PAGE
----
Despite the misgivings around NHL data that were discussed here yesterday, we'll press ahead with our analysis with the understanding that the quality of our data is sometimes compromised, so we have be careful about the judgments made from any conclusions. Since rebounds were the topic on the goaltending side, one thing we can look at is how often rebounds led to immediate follow-up shots. For the purpose of this study, the definition of a rebound shot is a shot which occurs within 5 seconds of another shot, with no other intervening events (i.e. a stoppage and faceoff).
Yes, 5 seconds is longer than you typically think it takes someone to whack a loose puck in the crease, but for these purposes, I'm leaving room for a shot, rebound out into the slot, and enough time for a single pass & shoot. The goalie's rebound (and the defense's failure to clear it) is just as costly in that situation as if a dribbler was left hanging free for a "Johnny on the spot" tap-in.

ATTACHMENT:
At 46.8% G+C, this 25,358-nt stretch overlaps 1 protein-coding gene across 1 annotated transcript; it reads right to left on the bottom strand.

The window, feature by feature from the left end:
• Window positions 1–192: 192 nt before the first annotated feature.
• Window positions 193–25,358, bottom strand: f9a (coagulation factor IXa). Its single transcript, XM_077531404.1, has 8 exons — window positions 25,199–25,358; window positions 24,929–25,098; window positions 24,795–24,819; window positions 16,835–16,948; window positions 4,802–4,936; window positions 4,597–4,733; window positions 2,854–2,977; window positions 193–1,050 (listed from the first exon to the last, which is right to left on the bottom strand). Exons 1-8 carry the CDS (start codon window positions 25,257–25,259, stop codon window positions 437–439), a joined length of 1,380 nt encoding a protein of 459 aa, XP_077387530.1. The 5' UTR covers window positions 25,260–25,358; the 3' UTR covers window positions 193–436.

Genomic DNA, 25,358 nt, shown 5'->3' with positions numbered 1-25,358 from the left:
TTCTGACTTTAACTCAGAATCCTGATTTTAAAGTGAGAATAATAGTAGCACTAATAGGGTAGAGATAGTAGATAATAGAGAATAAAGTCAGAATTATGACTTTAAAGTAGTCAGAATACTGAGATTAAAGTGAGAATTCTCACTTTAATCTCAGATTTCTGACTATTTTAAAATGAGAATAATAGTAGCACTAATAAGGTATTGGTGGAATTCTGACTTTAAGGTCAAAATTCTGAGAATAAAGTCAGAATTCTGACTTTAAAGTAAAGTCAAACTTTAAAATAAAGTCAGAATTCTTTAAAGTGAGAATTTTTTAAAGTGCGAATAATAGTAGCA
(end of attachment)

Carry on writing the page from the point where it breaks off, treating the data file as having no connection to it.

All in all, I showed 3,875 such shots taken last year, roughly 3.15 per game between two teams. These shots are critically important, as they are almost twice as likely to score as other shots, when equalized in terms of distance, shot type, and situation (PP, PK, EV).
Here's a quick list of rebound shots taken by team, sorted by the portion of their total shots that resulted from rebounds, that being a gauge of how important rebound shots are to their offense:
And conversely, here's a look at which teams gave up more or less rebound shots on the defensive end:
We're left, then, with some interesting points to ponder in the light of player movement this summer. Did the Edmonton Oilers (3rd worst in Rebounds For) see Dustin Penner as the solution to their woeful ability to get second-shots from in close? Among individual players, Penner was 13th in the league with 20 such chances. Tomas Vanek, who was also courted by Oilers GM Kevin Lowe with an offer sheet, was tied for 11th with 21 such shots. Perhaps there was indeed a method to Lowe's purported madness...
P.S.: Sorry for the picture files instead of HTML tables which one can easily copy & paste. Does anyone know a way to easily create a table out of Excel 2007 that I can pop in as HTML? When I try saving files as Single Web Page, the HTML is cluttered with all sorts of extra formatting...